A human subject is defined as any living individual about whom an investigator is conducting research, either through intervention or interaction with the individual, or using identifiable biospecimens or private information. Human subject protection in research became a global priority beginning in 1947 with the Nuremberg Code and in 1964 with the Declaration of Helsinki. In 1978, the United States created a National Commission that released the "Ethical Principles and Guidelines for the Protection of Human Subjects of Research." These guidelines became known as the Belmont Report, named after the Smithsonian Institution Belmont Conference Center, the site of the Commission meeting. The Belmont Report identified three fundamental ethical principles for all human subjects research - respect for persons, beneficence, and justice.
Respect for persons asserts the ethical conviction that persons should be treated as autonomous agents and shown respect for their decisions and opinions. If a person's autonomy is diminished by immaturity or incapacitation, the person is entitled to additional protection. This principle demands that patients enter into research voluntarily and with adequate information.
Beneficence refers to the ethical obligation of researchers to not harm patients and to maximize possible benefits and minimize possible harms. In research, one should never consider injuring one person, regardless of the benefits that might come to others.
Justice refers to the ethical obligation to treat persons fairly and to distribute benefits and burdens equally. In research, exploitation of one group for the benefit of another is absolutely intolerable. The Tuskegee syphilis study in the 1940's is a historical example of injustice in research where the disadvantaged were exploited. Selection of research subjects must be carefully examined to avoid exploitation or manipulation of persons who are disadvantaged or financially, socially, or physically compromised.
The Belmont Report provided guidance for informed consent, risk/benefit assessment, and the selection of subjects of research. Based on this report, the United States Department of Health and Human Services (HHS) revised its regulations for protection of human subjects in the 1980's in the code of federal regulations (45 CFR part 46, subparts A through D). In 1991, 14 other federal departments and agencies joined the HHS and adopted a uniform set of regulations known as the Federal Policy for the Protection of Human Subjects, informally known as "The Common Rule." The Common Rule describes the activities of Institutional Review Boards (IRBs) in protecting human subjects and assuring compliance with federal regulations.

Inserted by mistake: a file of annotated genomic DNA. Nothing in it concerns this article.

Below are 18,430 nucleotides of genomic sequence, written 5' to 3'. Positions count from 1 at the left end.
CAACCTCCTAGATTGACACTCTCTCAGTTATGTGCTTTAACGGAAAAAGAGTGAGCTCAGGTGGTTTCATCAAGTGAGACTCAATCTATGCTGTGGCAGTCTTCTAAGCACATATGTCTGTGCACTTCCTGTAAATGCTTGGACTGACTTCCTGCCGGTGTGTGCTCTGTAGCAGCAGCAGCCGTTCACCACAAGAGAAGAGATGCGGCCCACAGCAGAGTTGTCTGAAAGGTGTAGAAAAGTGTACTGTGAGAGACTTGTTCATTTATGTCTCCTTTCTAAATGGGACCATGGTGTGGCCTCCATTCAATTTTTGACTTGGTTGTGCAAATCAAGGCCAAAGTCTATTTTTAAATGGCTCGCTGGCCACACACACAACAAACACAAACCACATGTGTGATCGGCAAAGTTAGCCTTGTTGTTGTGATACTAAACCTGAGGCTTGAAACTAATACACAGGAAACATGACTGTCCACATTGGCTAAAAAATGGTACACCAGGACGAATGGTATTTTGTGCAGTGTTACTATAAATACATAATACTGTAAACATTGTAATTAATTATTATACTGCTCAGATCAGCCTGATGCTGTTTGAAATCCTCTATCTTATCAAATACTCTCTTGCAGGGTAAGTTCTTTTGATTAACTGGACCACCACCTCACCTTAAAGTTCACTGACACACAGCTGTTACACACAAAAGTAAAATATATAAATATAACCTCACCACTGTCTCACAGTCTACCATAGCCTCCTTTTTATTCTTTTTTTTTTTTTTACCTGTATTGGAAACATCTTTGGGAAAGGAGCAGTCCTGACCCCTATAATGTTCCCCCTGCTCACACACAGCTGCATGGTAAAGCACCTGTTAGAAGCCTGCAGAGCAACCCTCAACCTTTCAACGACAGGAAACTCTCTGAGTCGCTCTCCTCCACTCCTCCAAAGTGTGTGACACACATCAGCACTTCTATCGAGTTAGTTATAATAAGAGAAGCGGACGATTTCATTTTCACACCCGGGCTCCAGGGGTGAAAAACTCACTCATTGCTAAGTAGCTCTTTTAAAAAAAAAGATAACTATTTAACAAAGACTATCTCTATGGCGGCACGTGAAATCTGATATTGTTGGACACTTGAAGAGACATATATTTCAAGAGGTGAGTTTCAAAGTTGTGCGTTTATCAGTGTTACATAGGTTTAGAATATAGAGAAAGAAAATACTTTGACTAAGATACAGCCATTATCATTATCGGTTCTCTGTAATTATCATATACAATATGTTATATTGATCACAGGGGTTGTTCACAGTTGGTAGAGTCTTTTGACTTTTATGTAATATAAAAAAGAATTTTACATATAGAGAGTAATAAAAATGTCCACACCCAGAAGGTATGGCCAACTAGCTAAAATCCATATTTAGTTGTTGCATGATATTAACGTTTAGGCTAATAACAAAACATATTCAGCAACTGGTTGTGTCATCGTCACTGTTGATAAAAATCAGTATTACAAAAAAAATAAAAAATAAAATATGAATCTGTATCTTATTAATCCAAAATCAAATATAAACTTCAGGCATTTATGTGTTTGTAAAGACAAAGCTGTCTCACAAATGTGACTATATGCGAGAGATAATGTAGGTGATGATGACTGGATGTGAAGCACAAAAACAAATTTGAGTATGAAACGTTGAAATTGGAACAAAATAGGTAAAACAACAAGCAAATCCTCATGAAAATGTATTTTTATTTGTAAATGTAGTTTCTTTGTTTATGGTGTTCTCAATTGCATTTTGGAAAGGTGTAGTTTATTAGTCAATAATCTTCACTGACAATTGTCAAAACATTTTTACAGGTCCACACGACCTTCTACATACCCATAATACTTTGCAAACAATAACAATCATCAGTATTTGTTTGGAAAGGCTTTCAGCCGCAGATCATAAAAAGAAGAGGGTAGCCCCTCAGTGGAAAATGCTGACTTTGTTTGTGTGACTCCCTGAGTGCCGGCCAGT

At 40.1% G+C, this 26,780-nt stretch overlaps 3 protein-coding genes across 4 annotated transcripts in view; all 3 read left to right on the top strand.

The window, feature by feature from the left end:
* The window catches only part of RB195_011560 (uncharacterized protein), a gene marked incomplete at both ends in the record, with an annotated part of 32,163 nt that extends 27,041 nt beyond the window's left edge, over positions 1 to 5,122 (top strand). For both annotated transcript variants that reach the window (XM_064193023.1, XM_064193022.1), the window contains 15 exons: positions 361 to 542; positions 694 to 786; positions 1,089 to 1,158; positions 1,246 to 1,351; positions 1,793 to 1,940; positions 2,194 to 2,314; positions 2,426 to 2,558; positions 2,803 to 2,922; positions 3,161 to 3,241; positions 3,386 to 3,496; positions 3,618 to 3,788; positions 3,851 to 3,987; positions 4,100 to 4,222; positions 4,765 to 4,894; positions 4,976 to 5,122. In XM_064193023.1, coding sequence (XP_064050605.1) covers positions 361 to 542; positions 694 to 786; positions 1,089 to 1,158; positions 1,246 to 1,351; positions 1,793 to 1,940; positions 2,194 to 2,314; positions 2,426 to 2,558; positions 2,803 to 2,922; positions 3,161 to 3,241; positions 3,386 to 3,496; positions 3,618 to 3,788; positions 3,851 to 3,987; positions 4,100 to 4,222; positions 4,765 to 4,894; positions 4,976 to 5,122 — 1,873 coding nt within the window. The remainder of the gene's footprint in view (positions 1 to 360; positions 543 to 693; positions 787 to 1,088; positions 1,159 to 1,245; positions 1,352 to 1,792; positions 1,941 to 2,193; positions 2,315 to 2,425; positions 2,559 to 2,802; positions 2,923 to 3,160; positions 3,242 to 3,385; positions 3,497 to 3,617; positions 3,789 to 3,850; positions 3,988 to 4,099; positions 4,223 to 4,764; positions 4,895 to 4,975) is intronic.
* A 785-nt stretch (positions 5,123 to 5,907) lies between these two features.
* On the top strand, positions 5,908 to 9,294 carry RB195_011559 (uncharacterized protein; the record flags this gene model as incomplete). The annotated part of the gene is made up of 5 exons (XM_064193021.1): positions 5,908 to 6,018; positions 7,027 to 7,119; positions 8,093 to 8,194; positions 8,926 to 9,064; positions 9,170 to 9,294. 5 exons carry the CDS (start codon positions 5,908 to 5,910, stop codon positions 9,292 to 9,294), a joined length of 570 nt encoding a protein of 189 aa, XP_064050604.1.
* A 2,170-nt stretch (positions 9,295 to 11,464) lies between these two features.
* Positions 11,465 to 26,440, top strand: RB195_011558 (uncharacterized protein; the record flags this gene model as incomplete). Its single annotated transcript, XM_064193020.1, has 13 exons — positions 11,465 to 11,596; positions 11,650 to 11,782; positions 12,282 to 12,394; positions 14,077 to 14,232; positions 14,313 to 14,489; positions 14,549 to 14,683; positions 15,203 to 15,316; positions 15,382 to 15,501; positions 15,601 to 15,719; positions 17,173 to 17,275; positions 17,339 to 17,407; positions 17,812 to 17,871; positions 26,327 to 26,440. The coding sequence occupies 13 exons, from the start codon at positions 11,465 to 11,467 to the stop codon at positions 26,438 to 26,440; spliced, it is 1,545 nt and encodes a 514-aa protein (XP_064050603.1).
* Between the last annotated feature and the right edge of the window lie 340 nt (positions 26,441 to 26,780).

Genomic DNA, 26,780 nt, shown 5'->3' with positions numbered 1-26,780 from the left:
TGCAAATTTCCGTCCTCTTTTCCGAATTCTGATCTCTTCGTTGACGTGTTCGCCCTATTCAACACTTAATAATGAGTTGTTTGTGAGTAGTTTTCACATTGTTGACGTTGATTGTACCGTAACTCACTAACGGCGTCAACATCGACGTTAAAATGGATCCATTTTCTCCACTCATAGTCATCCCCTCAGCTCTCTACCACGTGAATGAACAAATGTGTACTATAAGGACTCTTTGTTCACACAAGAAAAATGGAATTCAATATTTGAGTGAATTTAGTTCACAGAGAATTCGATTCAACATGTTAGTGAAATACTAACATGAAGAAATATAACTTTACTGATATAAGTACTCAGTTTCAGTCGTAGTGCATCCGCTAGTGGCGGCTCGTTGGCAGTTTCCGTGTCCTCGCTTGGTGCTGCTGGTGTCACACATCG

An IRB is formally designated by an institution to review research involving human subjects. Since 2003, the Health Insurance Portability and Accountability Act (HIPAA) has granted IRBs additional authority to consider and act upon requests for a partial or complete waiver or alteration of an Authorization to use or disclose protected health information (PHI), under the conditions described below. For HIPAA compliance, a covered entity may use either a local IRB, an off-site IRB, or a central IRB, or another type of review body called a Privacy Board. Approval for use of PHI may be through a full review, or an expedited review if the request represents minimal risk to the privacy of individuals. Documentation of approval requires identification of the IRB, date of approval, the specified criteria for approval, a brief description of the PHI for which use or access has been determined, whether it was a full or expedited review procedure, and the signature of the IRB chair or chair's designee. An IRB's action related to access to PHI may be determined by considerations of both the Common Rule's concern with human subjects and the Privacy Rule's concern with a subject's protected health information. IRBs are not legally responsible for enforcing the Privacy Rule but are expected to review issues and enforce regulations regarding the protection of human subjects. Sentara presently uses the EVMS IRB and a variety of other IRBs. More information regarding the EVMS IRB may be obtained at (https://www.evms.edu/research/human_subjects_protection/)